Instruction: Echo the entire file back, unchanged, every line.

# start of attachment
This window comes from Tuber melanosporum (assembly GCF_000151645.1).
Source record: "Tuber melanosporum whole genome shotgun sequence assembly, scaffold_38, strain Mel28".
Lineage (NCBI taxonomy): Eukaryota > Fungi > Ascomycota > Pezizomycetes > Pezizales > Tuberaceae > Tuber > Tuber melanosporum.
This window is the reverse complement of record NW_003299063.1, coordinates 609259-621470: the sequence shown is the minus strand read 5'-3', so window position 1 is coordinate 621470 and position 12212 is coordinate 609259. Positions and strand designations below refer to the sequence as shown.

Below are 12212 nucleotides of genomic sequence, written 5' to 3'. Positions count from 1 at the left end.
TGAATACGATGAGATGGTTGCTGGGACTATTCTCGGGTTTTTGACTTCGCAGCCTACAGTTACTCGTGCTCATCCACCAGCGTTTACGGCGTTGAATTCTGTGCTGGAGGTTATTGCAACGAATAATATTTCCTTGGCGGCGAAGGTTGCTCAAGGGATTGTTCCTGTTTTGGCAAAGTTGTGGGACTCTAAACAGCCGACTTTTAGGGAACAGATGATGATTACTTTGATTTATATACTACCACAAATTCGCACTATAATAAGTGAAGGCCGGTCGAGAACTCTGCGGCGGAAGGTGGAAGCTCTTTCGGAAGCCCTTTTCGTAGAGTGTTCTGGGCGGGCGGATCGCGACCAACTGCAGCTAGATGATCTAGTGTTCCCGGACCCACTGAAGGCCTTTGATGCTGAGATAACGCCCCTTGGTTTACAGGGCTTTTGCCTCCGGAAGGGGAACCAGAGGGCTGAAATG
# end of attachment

This window comes from Tuber melanosporum (assembly GCF_000151645.1).
Source record: "Tuber melanosporum whole genome shotgun sequence assembly, scaffold_38, strain Mel28".
Lineage (NCBI taxonomy): Eukaryota > Fungi > Ascomycota > Pezizomycetes > Pezizales > Tuberaceae > Tuber > Tuber melanosporum.
This window is the reverse complement of record NW_003299063.1, coordinates 609259-621470: the sequence shown is the minus strand read 5'-3', so window position 1 is coordinate 621470 and position 12212 is coordinate 609259. Positions and strand designations below refer to the sequence as shown.

Below are 12212 nucleotides of genomic sequence, written 5' to 3'. Positions count from 1 at the left end.
TGAATACGATGAGATGGTTGCTGGGACTATTCTCGGGTTTTTGACTTCGCAGCCTACAGTTACTCGTGCTCATCCACCAGCGTTTACGGCGTTGAATTCTGTGCTGGAGGTTATTGCAACGAATAATATTTCCTTGGCGGCGAAGGTTGCTCAAGGGATTGTTCCTGTTTTGGCAAAGTTGTGGGACTCTAAACAGCCGACTTTTAGGGAACAGATGATGATTACTTTGATTTATATACTACCACAAATTCGCACTATAATAAGTGAAGGCCGGTCGAGAACTCTGCGGCGGAAGGTGGAAGCTCTTTCGGAAGCCCTTTTCGTAGAGTGTTCTGGGCGGGCGGATCGCGACCAACTGCAGCTAGATGATCTAGTGTTCCCGGACCCACTGAAGGCCTTTGATGCTGAGATAACGCCCCTTGGTTTACAGGGCTTTTGCCTCCGGAAGGGGAACCAGAGGGCTGAAATG